Bat Survey - an Activity Done To Protect Endangered Species in UK

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Bat surveys are needed in the United Kingdom in case any development work affects the bats. Bats in U.K. are protected under section 9 of the Wildlife and Countryside Act 1981 (as amended) and regulation 39 of the Conservation (Natural Habitats &c.) (Amendment) regulations 2007. This protection comes in the wake of significant drop in the population of the bats during the last century. There are many reasons for their drop such as changes in ecological system, and unsafe habitats. When we mean changes in ecological system, it means disappearance of the preys which the bats used to feed on, declining hedgerows and woodlands. . Unsafe habitats stand for destruction of their roosts due to site development works. Hence, this only flying mammal has to be protected through legislation. The law imposes heavy fine or in some cases custodial sentence if:

1) This European species are intentionally killed, injured or captured
2) The roots of the bats are willfully disturbed or damaged
3) The local distribution of the bats is in jeopardy due to disturbing acts

4) Capture or transport any part of the bats

All these do not just cause fines and custodial sentence but also long delay of the development work till the proper corrective measures are taken. Therefore, for any developer, it would be of paramount importance to know whether his proposed development is harming the bats and their roosts. Ecological consultants here can guide the entire development process by taking up thorough bat survey. Usually, there are six types of bat surveys and depending upon the nature of the development they are being undertaken by professional team guided by ecological consultant. Such surveys include:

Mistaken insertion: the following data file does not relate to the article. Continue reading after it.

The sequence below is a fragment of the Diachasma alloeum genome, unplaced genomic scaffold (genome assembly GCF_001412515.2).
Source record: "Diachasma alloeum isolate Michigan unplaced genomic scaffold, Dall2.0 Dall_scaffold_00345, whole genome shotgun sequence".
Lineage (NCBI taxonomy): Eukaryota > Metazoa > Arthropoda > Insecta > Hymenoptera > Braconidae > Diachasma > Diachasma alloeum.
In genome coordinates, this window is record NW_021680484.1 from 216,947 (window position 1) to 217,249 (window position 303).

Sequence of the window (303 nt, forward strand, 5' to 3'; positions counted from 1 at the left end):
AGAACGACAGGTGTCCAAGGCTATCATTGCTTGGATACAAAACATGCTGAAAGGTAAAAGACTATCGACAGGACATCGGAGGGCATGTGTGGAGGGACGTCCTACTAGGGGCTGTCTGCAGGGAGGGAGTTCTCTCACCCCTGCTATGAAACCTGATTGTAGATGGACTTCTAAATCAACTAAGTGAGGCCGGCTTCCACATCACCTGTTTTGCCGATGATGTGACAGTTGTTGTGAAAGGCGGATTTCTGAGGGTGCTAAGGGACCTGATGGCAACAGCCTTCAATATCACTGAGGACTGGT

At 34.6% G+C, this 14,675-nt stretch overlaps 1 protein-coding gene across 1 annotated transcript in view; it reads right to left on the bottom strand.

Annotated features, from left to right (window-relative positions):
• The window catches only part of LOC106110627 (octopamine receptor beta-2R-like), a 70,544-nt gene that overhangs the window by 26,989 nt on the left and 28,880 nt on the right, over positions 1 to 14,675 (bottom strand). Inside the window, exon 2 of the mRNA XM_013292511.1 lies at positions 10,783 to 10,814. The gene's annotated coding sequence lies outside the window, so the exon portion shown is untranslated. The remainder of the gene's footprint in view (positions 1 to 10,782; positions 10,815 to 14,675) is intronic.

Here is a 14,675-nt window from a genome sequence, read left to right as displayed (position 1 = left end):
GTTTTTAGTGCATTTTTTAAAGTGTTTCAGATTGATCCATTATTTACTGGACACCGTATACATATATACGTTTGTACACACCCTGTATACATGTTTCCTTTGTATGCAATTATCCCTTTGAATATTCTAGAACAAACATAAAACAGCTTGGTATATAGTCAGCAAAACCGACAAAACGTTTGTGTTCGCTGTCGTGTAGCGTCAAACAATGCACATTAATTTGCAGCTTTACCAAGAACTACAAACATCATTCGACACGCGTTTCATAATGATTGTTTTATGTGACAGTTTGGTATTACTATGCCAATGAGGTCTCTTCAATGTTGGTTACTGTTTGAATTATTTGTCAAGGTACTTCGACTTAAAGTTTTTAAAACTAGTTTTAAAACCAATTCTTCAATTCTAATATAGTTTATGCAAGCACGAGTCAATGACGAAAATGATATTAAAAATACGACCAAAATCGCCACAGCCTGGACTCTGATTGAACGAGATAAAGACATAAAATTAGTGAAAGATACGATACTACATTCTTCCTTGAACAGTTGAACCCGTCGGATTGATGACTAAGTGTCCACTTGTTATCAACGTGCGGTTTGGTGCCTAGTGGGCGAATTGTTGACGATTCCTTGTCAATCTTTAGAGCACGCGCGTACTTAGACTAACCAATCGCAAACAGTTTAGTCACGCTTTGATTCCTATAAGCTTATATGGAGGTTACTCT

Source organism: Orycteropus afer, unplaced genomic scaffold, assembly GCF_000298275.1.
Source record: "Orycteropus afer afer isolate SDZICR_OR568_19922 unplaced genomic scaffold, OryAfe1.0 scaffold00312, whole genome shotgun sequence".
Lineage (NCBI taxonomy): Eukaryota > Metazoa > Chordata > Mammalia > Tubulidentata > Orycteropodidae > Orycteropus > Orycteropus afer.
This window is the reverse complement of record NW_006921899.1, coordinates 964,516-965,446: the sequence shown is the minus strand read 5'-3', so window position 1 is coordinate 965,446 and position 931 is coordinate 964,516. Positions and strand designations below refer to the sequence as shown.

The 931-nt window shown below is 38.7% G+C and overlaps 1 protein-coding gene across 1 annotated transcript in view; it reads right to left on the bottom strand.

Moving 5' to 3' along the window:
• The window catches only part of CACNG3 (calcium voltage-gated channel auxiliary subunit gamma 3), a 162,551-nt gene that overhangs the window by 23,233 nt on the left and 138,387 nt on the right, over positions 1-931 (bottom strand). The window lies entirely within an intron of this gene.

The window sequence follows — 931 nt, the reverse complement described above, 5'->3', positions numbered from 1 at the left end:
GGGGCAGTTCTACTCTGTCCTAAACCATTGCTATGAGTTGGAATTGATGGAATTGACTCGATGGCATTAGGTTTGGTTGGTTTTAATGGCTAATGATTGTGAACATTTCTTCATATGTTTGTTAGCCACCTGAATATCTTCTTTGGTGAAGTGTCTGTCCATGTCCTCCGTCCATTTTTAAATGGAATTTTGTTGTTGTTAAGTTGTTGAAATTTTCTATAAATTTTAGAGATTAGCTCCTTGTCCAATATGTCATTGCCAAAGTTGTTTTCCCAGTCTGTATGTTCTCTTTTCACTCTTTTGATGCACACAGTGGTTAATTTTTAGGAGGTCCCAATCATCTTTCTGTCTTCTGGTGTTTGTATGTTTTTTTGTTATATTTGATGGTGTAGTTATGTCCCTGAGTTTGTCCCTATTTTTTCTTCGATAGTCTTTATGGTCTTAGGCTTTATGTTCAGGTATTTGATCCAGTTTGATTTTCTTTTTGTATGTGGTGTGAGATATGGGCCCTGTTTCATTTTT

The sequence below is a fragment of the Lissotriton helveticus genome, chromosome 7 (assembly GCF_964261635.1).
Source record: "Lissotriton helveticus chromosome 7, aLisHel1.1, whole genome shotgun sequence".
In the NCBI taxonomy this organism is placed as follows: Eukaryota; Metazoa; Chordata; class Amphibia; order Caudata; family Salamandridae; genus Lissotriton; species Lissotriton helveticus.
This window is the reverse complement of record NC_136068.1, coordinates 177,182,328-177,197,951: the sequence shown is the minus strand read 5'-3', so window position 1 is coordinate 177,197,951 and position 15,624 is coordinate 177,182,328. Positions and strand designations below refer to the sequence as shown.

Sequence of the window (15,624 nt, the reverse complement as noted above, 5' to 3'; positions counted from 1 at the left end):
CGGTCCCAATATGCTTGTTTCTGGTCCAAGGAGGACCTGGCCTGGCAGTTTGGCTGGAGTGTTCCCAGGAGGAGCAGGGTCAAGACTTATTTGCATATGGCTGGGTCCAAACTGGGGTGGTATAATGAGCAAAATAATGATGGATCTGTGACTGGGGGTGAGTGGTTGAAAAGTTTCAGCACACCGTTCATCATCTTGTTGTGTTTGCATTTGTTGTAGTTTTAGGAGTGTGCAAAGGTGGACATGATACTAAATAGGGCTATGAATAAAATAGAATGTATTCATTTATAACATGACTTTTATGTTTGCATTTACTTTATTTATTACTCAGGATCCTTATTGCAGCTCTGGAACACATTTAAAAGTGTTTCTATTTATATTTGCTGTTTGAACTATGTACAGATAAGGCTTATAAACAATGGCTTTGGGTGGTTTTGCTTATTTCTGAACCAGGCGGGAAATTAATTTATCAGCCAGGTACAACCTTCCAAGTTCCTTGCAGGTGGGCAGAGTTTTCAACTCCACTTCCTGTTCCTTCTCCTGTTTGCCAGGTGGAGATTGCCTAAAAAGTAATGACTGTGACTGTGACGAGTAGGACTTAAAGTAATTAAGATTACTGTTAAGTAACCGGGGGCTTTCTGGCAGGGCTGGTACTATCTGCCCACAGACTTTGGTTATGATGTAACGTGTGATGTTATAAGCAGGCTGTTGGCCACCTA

1) Initial assessment of habitat: The intention of this bat survey is to assess whether the site is able to sustain roosts and the feeding habitats of bats
2) Building or bridge survey: ecological consultants have trained team that investigates whether buildings and bridges are able to house bats
3) Such professional ecologists also survey the tress by climbing them and checking whether the trees are capable enough to allow the bats to make their roosts on it

4) Another such survey is underground bat survey. In this survey, underground sits are investigated to find out whether bats are roosting there or not
5) While undertaking dawn and dusk survey, ecologists often reach the site before dawn and after dusk to watch the bats leaving and returning to their roosts. The intention of this bat survey is to confirm what types of bats are residing there, how much the population is and from where they are coming and going
6) In yet another bat survey which is called bat activity survey, ecological consultants use tools such as detectors and recorders to hear commuting and pillaging of bats. This type of study enables the analysis of bat echolocation calls which always vary from species to species

Apart from above mentioned laws, the Natural Environment and Rural Communities Act 2006 (NERC) also deems bats as species of “principle importance” under section 41 and section 40. This law mandates that in executing their functions, all the public bodies should have regard, so far as is consistent with the proper exercise of those functions, to the purpose of conserving biodiversity.

Lisa marie is an environmentalist guiding many professional ecological consultants whose specialty is to carry out bat survey.

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